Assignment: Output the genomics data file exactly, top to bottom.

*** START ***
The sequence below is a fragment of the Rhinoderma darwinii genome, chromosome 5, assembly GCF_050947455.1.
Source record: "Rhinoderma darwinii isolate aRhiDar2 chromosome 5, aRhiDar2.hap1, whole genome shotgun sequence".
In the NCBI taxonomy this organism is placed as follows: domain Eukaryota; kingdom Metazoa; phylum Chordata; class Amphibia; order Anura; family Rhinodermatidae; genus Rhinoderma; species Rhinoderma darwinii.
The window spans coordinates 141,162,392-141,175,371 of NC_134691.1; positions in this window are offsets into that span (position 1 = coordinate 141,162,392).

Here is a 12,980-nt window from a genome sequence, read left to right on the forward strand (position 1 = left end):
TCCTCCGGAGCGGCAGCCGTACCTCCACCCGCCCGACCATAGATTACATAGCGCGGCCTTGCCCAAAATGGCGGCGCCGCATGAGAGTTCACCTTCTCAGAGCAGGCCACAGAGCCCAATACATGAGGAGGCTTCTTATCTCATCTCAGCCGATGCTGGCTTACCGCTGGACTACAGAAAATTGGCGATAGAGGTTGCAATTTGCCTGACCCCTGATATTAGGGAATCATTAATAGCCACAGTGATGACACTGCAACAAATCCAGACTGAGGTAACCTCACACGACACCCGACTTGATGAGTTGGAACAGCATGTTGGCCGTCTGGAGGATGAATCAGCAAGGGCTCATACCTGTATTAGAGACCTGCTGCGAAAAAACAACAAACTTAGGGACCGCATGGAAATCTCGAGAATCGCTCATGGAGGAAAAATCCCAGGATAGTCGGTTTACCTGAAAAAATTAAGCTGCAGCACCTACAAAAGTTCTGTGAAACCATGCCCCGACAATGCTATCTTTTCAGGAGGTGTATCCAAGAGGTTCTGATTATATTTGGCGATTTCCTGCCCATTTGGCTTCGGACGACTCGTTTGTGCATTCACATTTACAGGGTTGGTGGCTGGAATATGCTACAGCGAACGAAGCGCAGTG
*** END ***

The sequence below is a fragment of the Rhinoderma darwinii genome, chromosome 5, assembly GCF_050947455.1.
Source record: "Rhinoderma darwinii isolate aRhiDar2 chromosome 5, aRhiDar2.hap1, whole genome shotgun sequence".
In the NCBI taxonomy this organism is placed as follows: domain Eukaryota; kingdom Metazoa; phylum Chordata; class Amphibia; order Anura; family Rhinodermatidae; genus Rhinoderma; species Rhinoderma darwinii.
The window spans coordinates 141,162,392-141,175,371 of NC_134691.1; positions in this window are offsets into that span (position 1 = coordinate 141,162,392).

Here is a 12,980-nt window from a genome sequence, read left to right on the forward strand (position 1 = left end):
TCCTCCGGAGCGGCAGCCGTACCTCCACCCGCCCGACCATAGATTACATAGCGCGGCCTTGCCCAAAATGGCGGCGCCGCATGAGAGTTCACCTTCTCAGAGCAGGCCACAGAGCCCAATACATGAGGAGGCTTCTTATCTCATCTCAGCCGATGCTGGCTTACCGCTGGACTACAGAAAATTGGCGATAGAGGTTGCAATTTGCCTGACCCCTGATATTAGGGAATCATTAATAGCCACAGTGATGACACTGCAACAAATCCAGACTGAGGTAACCTCACACGACACCCGACTTGATGAGTTGGAACAGCATGTTGGCCGTCTGGAGGATGAATCAGCAAGGGCTCATACCTGTATTAGAGACCTGCTGCGAAAAAACAACAAACTTAGGGACCGCATGGAAATCTCGAGAATCGCTCATGGAGGAAAAATCCCAGGATAGTCGGTTTACCTGAAAAAATTAAGCTGCAGCACCTACAAAAGTTCTGTGAAACCATGCCCCGACAATGCTATCTTTTCAGGAGGTGTATCCAAGAGGTTCTGATTATATTTGGCGATTTCCTGCCCATTTGGCTTCGGACGACTCGTTTGTGCATTCACATTTACAGGGTTGGTGGCTGGAATATGCTACAGCGAACGAAGCGCAGTG